Visual evaluation of O-(2-[18F]-fluoroethyl)-L-tyrosine uptake in a patient with glioblastoma (A) and magnetic resonance imaging of the same patient (B) are shown with coregistered images (C).

The tumor to brain ratio was significantly different from the theoretical value of 2 for all patients. The ratio for R75 was 3.16 (0.76) (P < .001); R85, 3.31 (0.71) (P < .001); Rmax, 3.33 (0.64) (P < .001); and Rgmax, 3.20 (0.92) (P = .002).


This study confirms that FET synthesis is feasible and that FET-PET can be carried out during a routine diagnostic procedure for patients with glioma. Synthesis of FET requires a radiopharmaceutical unit, but FET can also be purchased and is already commercialized in Europe. Unlike carbon 11–labeled methionine, the 109.7-minute half-life of this 18F-radiolabeled tracer allows its application under similar conditions to the widely used fludeoxyglucose, with centralized synthesis and distribution to the PET center without an on-site cyclotron. The radiation burden is low (mean effective dose, 3 mSv for each examination).8

In this homogeneous group of patients, we confirm the promising results previously reported in the literature with this radiolabeled tracer.5,6,14,15 Uptake of FET in malignant brain tumors is elevated, with an R75 of 3.16 (95% confidence interval, 2.70-3.61), and is significantly higher than the theoretical value of 2. These results suggest that FET-PET may be as clinically useful as MET-PET in the imaging of glioma.

Merkhens et al7 have demonstrated promising results, with a positive predictive value of 84%, for diagnosis of glioma progression. The population of patients evaluated in this study (31 patients with suspicion of glioma recurrence after various forms of treatment) is different from ours (newly diagnosed patients included before any treatment). However, their results strengthen the interest of FET-PET in the management of glioma.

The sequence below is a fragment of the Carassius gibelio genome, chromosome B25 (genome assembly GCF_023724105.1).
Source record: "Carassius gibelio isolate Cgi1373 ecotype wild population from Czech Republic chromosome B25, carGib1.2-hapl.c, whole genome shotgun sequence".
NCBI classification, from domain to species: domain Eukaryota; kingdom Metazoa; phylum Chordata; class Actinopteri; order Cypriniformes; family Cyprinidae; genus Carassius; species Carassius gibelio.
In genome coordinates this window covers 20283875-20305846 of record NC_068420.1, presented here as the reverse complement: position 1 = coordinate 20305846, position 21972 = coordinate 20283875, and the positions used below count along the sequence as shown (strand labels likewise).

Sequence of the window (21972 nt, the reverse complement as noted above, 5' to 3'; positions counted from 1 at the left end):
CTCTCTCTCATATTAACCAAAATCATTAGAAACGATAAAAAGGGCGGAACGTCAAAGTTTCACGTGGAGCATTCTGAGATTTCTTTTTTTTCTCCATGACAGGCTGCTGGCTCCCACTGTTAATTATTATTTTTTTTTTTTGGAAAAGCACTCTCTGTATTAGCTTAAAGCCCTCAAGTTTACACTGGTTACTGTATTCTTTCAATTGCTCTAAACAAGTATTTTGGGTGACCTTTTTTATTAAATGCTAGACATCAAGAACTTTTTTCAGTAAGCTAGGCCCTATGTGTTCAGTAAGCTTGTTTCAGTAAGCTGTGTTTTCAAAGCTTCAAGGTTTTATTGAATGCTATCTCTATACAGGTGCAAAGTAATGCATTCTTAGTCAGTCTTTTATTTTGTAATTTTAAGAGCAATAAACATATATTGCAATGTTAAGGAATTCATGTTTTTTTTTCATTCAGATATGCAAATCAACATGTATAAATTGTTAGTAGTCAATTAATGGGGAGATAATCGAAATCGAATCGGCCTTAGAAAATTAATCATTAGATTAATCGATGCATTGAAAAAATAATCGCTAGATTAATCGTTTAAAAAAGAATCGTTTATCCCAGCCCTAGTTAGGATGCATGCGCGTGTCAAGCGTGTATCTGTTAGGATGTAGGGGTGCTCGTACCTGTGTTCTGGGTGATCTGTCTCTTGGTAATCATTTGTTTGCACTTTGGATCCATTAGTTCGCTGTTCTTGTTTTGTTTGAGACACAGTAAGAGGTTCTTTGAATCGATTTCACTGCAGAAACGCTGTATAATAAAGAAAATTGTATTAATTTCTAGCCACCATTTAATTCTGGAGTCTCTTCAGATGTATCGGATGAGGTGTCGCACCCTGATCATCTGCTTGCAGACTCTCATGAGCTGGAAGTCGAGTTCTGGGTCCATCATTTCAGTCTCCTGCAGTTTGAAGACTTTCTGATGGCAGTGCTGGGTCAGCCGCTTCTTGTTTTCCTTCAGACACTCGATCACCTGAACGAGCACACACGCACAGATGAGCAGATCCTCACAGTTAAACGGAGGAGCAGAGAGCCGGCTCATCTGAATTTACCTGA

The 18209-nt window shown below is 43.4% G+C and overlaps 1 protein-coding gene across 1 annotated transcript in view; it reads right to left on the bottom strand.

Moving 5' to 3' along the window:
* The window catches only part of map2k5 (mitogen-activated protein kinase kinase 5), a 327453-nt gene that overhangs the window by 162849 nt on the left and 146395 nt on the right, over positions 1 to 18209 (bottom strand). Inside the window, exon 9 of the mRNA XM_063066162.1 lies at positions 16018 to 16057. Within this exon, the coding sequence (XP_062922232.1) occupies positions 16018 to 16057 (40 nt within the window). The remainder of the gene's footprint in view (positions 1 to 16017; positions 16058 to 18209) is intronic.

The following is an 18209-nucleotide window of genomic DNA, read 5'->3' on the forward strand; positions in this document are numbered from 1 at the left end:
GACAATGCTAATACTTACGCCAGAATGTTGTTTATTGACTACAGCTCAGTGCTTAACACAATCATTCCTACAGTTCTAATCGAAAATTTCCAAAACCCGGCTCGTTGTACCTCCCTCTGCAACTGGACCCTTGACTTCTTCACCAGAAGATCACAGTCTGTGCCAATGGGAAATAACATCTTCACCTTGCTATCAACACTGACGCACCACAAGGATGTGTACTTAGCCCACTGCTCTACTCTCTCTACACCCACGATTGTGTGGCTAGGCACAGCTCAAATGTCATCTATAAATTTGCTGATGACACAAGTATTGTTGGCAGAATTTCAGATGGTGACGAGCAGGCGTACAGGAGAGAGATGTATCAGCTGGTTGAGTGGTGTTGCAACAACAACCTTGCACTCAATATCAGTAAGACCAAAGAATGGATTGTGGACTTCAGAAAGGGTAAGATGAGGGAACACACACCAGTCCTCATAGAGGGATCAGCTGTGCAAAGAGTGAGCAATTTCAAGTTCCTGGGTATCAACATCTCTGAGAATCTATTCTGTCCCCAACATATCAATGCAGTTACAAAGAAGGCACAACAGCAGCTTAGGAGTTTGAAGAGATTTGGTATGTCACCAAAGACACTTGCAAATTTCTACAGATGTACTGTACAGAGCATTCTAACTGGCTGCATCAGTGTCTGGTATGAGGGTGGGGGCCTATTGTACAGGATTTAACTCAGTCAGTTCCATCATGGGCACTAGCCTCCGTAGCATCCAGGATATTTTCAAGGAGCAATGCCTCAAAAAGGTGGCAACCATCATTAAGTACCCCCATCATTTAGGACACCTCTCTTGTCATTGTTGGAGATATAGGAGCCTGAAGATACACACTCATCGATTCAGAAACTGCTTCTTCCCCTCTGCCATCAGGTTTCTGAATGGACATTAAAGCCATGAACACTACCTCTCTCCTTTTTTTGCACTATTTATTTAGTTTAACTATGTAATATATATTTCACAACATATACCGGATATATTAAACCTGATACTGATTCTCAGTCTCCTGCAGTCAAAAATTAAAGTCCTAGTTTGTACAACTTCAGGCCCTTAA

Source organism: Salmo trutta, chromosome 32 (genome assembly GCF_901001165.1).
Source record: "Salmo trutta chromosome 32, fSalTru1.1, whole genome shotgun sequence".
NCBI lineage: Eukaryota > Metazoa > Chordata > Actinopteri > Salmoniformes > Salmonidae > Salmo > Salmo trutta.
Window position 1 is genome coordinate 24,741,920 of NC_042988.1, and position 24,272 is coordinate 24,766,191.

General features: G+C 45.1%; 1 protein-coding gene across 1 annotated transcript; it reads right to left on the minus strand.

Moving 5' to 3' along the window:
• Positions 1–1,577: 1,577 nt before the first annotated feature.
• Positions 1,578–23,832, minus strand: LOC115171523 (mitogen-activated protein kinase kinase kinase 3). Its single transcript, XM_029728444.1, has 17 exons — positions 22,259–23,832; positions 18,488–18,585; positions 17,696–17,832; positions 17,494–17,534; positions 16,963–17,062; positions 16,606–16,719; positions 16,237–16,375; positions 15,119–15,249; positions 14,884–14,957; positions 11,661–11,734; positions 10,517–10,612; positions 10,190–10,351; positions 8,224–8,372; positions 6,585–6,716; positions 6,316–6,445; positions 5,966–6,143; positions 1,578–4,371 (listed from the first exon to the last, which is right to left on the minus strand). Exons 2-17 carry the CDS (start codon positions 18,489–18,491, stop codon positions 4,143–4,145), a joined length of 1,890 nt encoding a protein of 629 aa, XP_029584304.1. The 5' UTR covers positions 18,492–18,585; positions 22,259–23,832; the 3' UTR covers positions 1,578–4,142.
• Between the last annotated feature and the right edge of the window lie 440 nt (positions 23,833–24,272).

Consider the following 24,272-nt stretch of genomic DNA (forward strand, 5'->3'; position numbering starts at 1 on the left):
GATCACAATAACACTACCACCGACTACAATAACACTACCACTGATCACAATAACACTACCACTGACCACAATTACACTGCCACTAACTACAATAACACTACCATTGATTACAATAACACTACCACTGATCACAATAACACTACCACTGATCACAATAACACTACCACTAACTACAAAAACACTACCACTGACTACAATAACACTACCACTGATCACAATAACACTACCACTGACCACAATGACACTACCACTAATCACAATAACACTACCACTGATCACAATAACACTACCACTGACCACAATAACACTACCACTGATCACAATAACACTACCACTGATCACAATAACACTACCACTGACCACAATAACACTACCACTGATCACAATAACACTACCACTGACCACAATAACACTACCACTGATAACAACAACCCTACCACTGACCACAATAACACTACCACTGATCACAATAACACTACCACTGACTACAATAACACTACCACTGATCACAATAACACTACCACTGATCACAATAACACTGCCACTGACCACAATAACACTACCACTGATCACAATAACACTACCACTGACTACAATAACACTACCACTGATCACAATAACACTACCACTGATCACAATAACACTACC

The most appropriate method of calculating tumor to brain ratio must also be discussed. Various methods have been described in the literature; we have used several to measure FET uptake (several ROI were considered, and uptake ratio was defined using either gray matter or contralateral, same-sized, mirrored ROI as a reference). The results did not significantly differ with either method (P = .44).

In our study, the Cmax ROI represented a single pixel for all patients. The possibility that a quantification procedure based on a single pixel could be inaccurate must be considered, so R85 or R75 seemed to be the most relevant choice.

Our findings confirm that radiosynthesis of FET is effective and can be routinely used in a PET center. We demonstrate, in a homogeneous group of patients with newly diagnosed, histologically proven glioblastoma, that FET uptake is highly discriminant with respect to the normal brain. This study may be considered preliminary, and a multicenter trial aiming to pursue these possibilities is currently under way.

Correspondence: Alexandra Benouaich-Amiel, MD, Pole NeuroSciences, CHU Toulouse Purpan, Place du Dr Baylac, 31059 Toulouse Cedex, France (benouaich-amiel.a@chu-toulouse.fr).

Financial Disclosure: None reported.

Funding/Support: This study was supported by local Toulouse University Hospital grant 2004.

Additional Contributions: We thank the teams at the Centre of Clinical Investigation of Toulouse Hospital and the Coordination Chemistry Laboratory of Toulouse for their contributions to the study. We are also grateful to the patients for their cooperation. We thank the positron emission tomography center technicians and nurses for their participation and motivation.